Practical Ecommerce

Good, Bad Email Design for Ecommerce Merchants

Email design has changed over the years. It has evolved from basic text, to beautiful design with great images, to hybrids that balance images and text. With the majority of shoppers previewing or reading emails on their smartphones, many ecommerce merchants wonder what the best practices in email design currently are.

In this article, I’ll review four examples — two “good” and two “bad” — of email design.

In preparing this article, I first viewed emails on my iPhone. When designing emails for smartphones, follow these key points.

  • Small width. Make sure the emails are no more than 400 pixels wide.
  • Minimize images. Keep images small to decrease the overall size of the email.
  • Finger-based navigation. Buttons and calls-to-action should be large enough to click with your finger without hitting the wrong button. An average adult finger is 45 pixels wide; buttons should have 15 pixels of surrounding white space to prevent tap error.
  • Use responsive design. Consider a responsive design, which will automatically detect the screen size the email is being displayed on and serve the appropriate version. We’ve addressed responsive design previously, at “Getting Started with Responsive Web Design.”
  • Keep simple. Email itself should be simple and actionable for a smartphone.

Good: CVS Pharmacy

For this email, CVS Pharmacy executes all of the key points well. Its offer is large and obvious. The “Shop Now” call-to-action is isolated in the middle of the email, making it easy to click with a finger. There’s also a menu bar at the top with additional options if you aren’t ready to shop, including a link to the pharmacy or other deals. The email loaded very quickly and was easy to read. This is an example of an effective and nice creative from CVS.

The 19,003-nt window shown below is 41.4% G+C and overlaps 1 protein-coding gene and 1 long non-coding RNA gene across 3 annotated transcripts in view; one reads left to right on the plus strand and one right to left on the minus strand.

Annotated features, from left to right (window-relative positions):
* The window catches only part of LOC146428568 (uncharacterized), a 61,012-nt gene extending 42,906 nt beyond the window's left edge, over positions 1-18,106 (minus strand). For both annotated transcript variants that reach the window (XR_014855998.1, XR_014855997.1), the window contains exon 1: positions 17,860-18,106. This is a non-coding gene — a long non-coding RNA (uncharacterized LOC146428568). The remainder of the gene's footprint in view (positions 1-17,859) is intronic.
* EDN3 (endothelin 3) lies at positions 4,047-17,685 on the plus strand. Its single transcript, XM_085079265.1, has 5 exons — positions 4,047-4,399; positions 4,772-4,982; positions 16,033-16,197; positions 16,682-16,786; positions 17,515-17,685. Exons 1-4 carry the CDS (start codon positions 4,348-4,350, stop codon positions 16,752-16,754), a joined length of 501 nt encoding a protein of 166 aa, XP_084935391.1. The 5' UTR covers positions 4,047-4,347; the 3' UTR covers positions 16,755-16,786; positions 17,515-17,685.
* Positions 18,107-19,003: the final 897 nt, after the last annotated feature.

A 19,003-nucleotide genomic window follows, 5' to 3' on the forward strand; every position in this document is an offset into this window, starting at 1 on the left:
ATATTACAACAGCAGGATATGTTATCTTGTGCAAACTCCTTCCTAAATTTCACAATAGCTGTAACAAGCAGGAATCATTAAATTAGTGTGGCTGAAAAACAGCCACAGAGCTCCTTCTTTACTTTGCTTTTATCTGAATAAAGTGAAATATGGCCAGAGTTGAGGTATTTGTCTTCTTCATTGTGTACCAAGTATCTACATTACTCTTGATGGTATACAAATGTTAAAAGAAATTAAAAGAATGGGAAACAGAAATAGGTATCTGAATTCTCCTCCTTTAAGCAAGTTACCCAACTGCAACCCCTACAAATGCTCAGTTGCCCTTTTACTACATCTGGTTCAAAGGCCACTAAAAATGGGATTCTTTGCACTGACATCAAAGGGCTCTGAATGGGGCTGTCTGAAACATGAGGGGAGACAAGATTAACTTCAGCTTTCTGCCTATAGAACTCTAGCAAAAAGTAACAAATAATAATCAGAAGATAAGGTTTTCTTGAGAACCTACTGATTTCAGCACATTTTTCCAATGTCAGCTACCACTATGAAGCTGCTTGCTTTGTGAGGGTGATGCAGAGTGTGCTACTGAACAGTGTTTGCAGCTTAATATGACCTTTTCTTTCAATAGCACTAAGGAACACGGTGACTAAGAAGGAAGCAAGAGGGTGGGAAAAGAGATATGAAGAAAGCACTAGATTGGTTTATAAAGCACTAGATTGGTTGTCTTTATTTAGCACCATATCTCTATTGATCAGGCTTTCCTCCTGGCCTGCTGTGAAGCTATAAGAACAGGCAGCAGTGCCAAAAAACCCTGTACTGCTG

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CVS email on a desktop.

CVS email on a desktop.

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CVS email on an iPhone.

CVS email on an iPhone.

Bad: Shop Irish

When I first loaded this Shop Irish email, it took a long time — roughly 15 seconds — to completely display on my phone . This may not seem long, but consumers now expect near instant accessibility. They will not wait for emails to load if they take too long.

When the email finally did load, I noticed many things wrong, including:

  • The email was busy, without a clear direction;
  • The featured products featured took too much space with an awkward and confusing layout;
  • The call to action — “Shop now” — is buried in the header; the email has no other obvious place to click.

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Shop Irish email on a desktop.

Shop Irish email on a desktop.

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Shop Irish email on an iPhone.

Shop Irish email on an iPhone.

Recipients may not purchase the actual item featured in the email, especially for a site with a large and varied product selection. To be sure, an appealing product with a nice discount or offer will likely see some sales.

But shoppers tend to use email as a way to access your site, to shop for the products they are interested in, and to take advantage of a free shipping or a discount. Featuring specific products will spark interest, encouraging clicks and further shopping. So it’s important to continually test new or interesting products.

Good: 1-800-PetMeds